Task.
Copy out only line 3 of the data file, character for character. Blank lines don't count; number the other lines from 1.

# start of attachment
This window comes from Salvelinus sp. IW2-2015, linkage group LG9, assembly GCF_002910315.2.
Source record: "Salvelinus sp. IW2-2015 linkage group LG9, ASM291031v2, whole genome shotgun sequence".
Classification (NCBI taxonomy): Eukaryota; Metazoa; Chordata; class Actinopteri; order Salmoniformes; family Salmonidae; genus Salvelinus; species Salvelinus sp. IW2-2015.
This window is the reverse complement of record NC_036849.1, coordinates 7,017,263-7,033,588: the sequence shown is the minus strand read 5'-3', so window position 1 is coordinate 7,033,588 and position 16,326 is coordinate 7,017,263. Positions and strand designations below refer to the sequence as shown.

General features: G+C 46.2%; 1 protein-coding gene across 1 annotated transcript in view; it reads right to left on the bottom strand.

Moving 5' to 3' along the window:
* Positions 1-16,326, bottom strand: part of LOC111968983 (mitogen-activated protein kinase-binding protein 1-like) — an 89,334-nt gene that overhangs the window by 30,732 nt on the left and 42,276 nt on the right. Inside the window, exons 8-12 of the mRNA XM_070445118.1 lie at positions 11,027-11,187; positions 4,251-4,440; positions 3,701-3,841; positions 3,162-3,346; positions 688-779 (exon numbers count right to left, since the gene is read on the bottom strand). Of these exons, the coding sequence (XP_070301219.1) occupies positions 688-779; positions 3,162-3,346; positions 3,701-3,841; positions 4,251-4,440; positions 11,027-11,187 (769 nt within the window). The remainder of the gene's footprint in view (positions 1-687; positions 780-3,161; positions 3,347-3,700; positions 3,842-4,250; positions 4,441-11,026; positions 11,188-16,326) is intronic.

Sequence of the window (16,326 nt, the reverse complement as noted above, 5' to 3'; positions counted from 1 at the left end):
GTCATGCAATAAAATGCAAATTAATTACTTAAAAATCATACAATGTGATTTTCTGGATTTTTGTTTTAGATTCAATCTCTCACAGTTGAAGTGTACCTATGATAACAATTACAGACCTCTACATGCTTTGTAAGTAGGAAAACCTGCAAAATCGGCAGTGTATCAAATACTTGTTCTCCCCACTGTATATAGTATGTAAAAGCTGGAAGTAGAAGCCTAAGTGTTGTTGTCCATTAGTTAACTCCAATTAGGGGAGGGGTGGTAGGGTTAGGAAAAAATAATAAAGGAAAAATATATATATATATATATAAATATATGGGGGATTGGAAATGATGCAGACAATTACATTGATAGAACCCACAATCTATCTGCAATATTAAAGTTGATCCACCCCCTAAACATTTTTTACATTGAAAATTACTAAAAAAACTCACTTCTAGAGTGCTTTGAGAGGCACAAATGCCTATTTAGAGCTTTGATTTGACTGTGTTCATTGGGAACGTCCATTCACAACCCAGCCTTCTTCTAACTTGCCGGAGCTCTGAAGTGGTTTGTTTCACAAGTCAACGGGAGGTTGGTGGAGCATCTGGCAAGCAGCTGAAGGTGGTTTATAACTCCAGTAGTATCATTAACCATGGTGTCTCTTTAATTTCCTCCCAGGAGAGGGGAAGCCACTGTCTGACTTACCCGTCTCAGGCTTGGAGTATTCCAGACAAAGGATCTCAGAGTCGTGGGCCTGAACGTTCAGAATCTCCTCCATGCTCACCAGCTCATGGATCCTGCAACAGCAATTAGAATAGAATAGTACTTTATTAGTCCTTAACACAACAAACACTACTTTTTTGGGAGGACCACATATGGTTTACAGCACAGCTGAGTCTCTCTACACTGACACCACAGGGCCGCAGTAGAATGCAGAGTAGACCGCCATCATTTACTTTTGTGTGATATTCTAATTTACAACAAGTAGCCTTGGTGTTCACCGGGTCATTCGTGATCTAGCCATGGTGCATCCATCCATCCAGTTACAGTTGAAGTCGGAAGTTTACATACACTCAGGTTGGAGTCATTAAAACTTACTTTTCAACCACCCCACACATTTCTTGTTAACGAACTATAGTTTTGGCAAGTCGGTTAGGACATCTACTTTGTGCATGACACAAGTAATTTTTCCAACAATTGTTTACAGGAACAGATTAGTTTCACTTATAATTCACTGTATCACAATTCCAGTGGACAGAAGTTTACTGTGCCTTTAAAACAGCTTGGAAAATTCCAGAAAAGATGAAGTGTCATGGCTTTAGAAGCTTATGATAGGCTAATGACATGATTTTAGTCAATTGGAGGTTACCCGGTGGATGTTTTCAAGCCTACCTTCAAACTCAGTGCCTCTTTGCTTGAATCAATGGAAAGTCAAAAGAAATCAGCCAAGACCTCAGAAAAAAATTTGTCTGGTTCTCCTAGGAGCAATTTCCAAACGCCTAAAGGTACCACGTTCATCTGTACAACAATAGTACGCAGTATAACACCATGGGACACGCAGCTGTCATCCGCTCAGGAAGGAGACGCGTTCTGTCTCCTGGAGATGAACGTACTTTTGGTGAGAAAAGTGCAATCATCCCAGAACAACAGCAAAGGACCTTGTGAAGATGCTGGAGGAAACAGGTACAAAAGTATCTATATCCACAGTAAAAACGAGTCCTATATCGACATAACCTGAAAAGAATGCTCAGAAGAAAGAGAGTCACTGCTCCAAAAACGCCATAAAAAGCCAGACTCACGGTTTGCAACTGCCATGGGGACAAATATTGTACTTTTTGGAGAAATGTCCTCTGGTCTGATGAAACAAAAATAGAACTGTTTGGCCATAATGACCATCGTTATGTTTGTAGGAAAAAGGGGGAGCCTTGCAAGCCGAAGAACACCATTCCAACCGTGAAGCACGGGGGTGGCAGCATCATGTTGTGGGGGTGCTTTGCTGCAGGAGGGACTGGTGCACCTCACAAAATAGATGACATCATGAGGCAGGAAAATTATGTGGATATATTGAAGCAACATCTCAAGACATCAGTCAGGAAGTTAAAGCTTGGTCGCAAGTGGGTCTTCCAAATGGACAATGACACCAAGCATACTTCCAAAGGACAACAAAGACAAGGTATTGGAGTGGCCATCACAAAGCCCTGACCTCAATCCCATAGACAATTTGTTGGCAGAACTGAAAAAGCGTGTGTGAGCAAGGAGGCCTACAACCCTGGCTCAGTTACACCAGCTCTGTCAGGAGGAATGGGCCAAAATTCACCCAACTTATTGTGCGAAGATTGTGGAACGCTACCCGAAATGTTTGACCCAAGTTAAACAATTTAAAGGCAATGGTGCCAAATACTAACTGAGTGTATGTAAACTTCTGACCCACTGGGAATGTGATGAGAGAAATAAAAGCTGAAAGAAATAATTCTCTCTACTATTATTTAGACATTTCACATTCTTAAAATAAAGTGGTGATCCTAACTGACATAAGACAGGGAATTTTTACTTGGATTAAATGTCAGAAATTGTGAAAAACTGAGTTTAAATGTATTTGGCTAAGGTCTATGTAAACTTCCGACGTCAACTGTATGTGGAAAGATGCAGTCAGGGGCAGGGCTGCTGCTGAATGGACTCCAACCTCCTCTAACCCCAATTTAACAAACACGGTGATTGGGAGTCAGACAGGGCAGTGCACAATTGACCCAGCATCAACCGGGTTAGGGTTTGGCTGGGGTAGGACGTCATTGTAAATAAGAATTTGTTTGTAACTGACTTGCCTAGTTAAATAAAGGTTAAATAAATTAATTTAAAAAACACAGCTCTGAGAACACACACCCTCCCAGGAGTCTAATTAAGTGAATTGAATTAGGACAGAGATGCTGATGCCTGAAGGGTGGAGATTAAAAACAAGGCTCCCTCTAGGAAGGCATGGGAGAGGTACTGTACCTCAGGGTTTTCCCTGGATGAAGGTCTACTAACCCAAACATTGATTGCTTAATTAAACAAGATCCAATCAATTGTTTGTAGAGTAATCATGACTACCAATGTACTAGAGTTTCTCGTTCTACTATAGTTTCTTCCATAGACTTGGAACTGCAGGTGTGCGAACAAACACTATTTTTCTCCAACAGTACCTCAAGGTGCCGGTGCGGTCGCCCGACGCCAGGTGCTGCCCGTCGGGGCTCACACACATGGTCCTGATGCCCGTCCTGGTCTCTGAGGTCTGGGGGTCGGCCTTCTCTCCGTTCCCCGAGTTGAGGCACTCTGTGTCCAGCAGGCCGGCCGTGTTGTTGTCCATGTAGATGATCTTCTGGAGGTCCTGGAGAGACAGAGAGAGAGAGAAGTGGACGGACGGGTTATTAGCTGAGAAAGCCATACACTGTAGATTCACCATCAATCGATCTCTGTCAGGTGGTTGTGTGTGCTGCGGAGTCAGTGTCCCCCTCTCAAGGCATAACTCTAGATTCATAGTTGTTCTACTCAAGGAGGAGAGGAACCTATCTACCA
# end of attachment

Classification (NCBI taxonomy): Eukaryota; Metazoa; Chordata; class Actinopteri; order Salmoniformes; family Salmonidae; genus Salvelinus; species Salvelinus sp. IW2-2015.